All tagged Debut Authors

Recommendation Tuesday: Beware the Wild by Natalie C. Parker

Recommendation Tuesday started as a joke and is now an official thing. Basically, this is my way of making Tuesday a little more awesome. If you've got a book to recommend on this or any Tuesday, tweet me at @FullShelves and I'll help spread the word.

View all of the past recommendations over here. 

Today's recommendation comes from Sandra, who loved Natalie C. Parker's much-buzzed debut, Beware the Wild.

Beware the swampy places, child,
Beware the dark and wild,
Many a soul has wandered there,
And many a soul has died.

Beware the Wild, southern gothic at its best, makes Natalie C. Parker’s debut novel a standout novel. Even better it satisfies a love of the creepy embedded into a story of love, family and friendship in the small town of Sticks, Louisiana where life moves placidly, slowly and uneventfully.

Or, so it seems to its residents who literally suffer from collective memory loss.

Romance, Post-High School Paths & Sexism in Stir Me Up by Sabrina Elkins

Sabrina Elkins' debut novel, Stir Me Up, has a lot going for it: a charming romance, a positive undertone regarding female sexuality and a great portrayal of how the college track right after high school isn't the best thing for everyone (more of this, please). Unfortunately, just as many frustrating, unnecessary and un-nuanced plot and character issues kept Stir Me Up from being that satisfying read I hoped it would be. 

High school senior Camille (Cami) grew up in her father's French restaurant in Vermont, and dreams of a career much like her father's. Becoming a chef is truly her passion, and over the years, she's slowly earned her father's trust as she's worked her way up from prepping vegetables to making the restaurant's soup du jour once a week. While her father wants her to attend University of Vermont so she can keep her future options open, Cami knows what she wants: a future in the kitchen of a top restaurant.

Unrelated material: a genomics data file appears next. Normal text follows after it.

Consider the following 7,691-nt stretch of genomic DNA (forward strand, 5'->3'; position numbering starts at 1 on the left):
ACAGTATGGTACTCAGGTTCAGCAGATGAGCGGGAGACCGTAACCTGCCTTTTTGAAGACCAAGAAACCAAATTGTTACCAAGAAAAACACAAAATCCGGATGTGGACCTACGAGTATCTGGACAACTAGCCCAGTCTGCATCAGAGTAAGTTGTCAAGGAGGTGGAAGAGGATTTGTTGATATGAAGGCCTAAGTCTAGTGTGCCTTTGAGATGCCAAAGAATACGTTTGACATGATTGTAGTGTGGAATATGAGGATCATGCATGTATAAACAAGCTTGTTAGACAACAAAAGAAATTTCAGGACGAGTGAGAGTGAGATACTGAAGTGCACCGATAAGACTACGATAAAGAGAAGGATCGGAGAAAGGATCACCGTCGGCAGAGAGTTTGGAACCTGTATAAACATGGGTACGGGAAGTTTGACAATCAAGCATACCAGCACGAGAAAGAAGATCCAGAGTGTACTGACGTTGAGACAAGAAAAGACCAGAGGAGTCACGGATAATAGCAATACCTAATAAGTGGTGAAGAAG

Her world is disrupted, though, when her stepmother Estella's nephew (whom she raised), Julian, moves into Cami's house. Julian is a 20-year old Marine who was severely injured in an IED explosion in Afghanistan. He's lost part of one of his legs and sustained numerous other injuries. Understandably, he's angry and hostile.

Read the rest--> 


So… domestic violence

We are all peripherally aware of its unfortunate existence.     

Especially when we read truly horrifying news reports like this.

Then we smile and celebrate the triumphs of stories like this.

But when it comes to repeated, cyclical abuse, we tend to,

  1. Educate ourselves for two hours via the latest Lifetime Original Movie; or 
  2. Be cynical and blame the victim with thoughts such as, “Sure, the abuser is wrong for abusing and all, but the victim should have just left after the first time it happened, right? At least after the second time, for goodness sakes! Just follow the directions here!”

The realities of this ongoing societal plague are oh-so-much-more complex than either of the above sheltered attitudes, which author Swati Avasthi demonstrates in her absorbing debut novel, Split.

{Review} Kindling the Moon by Jenn Bennett

Whoo, boy, this one was fun!

I enjoyed the hell out of Jenn Bennett’s debut urban fantasy novel. I’ve tried so many new UF series the last few months as I tried to fill the void until the next Mercy Thompson installment comes out in 2013 (arg!) and so many have been “meh” to me—but this (along with Rachel Vincent’s new Blood Bound series and Rachel Caine’s new Working Stiff series) is an exception. I would almost give Kindling the Moon five stars, but the resolution came very quickly, and it felt jarring to me as a result. 

It Was Fun While it Lasted

When I was a teenager in the early- to mid-nineties there was a place a few towns over called Incredible Universe—it was a big box store that sold CDs and electronics and featured, in the center of the store, a massive virtual reality station. I never tried the VR station, because it freaked me out (for the same reasons that first-person video games freak me out), but people were really, really into it, and teenagers would spend so much time queuing up to use it. Aria, the protagonist of Under the Never Sky, basically has a VR station like that implanted in one of her eyes, and has spent her entire life existing in that world (called The Realms). She’s completely sheltered (and is the product of bio-engineering) and hasn’t experienced any of the “normal” things we expect of teenagers, including basic physical contact.